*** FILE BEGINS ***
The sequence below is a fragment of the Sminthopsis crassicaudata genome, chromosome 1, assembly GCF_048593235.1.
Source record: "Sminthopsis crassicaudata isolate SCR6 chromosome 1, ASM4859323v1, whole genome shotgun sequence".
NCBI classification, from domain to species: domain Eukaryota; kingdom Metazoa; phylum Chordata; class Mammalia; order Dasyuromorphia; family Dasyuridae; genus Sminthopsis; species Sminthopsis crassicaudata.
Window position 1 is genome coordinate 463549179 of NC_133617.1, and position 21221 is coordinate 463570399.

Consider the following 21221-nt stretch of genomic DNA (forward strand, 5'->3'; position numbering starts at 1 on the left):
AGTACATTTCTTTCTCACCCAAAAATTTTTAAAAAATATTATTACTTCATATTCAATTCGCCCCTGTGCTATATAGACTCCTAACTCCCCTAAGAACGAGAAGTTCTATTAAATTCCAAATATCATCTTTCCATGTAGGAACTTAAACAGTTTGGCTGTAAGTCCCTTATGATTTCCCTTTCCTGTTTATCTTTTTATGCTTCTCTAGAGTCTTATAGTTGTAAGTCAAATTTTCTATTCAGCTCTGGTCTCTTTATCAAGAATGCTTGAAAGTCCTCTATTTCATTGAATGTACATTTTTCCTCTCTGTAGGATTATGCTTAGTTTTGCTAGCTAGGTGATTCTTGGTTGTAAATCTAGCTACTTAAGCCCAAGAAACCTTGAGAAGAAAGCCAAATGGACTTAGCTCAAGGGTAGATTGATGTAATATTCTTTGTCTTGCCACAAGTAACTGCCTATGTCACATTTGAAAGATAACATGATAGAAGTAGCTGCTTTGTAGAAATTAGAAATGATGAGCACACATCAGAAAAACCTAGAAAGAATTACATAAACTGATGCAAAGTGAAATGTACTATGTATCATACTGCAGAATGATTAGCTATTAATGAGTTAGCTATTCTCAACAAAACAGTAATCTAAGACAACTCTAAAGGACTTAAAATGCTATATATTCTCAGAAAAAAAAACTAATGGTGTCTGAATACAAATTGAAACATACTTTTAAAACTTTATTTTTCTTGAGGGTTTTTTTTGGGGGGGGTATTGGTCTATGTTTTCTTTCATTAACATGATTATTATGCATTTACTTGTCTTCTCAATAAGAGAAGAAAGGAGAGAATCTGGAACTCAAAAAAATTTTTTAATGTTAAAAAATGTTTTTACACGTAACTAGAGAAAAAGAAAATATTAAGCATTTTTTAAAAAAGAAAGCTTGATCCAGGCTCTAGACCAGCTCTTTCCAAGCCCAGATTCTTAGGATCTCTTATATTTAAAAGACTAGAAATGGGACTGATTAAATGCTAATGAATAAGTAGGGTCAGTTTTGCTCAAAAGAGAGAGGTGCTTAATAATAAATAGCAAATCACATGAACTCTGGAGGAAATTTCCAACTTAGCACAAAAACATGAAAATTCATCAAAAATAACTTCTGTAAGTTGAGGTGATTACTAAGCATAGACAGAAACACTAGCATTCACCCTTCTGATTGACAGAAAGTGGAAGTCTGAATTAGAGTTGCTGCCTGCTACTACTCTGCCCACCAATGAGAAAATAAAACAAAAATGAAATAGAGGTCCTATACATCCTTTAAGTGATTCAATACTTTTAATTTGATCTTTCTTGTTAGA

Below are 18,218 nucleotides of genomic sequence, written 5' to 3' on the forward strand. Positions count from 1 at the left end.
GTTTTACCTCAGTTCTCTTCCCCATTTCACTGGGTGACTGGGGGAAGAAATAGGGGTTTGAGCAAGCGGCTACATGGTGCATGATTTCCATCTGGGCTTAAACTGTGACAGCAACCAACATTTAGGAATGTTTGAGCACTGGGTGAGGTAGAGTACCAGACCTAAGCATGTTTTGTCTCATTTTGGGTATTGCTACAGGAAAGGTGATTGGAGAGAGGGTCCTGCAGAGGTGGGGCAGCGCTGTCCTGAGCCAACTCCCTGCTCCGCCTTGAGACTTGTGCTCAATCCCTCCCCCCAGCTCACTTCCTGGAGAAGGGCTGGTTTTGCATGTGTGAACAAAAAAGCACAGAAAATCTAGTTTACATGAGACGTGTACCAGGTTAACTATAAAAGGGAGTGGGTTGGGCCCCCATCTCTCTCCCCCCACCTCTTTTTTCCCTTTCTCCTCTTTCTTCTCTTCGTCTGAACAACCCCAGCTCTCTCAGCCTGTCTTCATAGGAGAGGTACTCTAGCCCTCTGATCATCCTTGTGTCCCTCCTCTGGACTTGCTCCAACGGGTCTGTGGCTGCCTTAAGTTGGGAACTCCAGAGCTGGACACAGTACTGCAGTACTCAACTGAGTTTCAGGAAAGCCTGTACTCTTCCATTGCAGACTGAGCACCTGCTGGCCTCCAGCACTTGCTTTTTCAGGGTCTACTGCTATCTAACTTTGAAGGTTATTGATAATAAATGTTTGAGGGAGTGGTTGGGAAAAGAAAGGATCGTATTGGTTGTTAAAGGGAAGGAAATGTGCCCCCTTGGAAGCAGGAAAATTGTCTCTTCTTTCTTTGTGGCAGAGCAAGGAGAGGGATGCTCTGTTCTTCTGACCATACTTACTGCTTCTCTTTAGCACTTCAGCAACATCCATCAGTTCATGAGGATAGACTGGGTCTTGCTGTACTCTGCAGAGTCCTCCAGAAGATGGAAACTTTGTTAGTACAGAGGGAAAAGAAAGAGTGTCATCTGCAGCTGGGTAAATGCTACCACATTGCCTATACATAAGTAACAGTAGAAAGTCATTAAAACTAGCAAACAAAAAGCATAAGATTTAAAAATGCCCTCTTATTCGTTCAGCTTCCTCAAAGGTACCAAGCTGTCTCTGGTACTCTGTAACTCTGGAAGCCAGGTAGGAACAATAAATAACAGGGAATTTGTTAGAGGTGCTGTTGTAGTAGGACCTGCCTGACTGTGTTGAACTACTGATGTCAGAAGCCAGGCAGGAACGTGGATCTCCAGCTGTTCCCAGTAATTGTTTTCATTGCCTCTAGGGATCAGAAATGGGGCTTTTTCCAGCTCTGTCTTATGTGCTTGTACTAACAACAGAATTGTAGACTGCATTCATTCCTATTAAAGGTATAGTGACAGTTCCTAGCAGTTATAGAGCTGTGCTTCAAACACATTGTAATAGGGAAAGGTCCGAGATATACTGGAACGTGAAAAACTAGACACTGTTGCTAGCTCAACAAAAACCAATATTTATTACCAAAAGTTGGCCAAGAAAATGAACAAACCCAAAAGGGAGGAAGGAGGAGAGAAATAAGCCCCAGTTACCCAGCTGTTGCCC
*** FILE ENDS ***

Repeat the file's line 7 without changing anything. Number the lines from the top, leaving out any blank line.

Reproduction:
Below are 18,218 nucleotides of genomic sequence, written 5' to 3' on the forward strand. Positions count from 1 at the left end.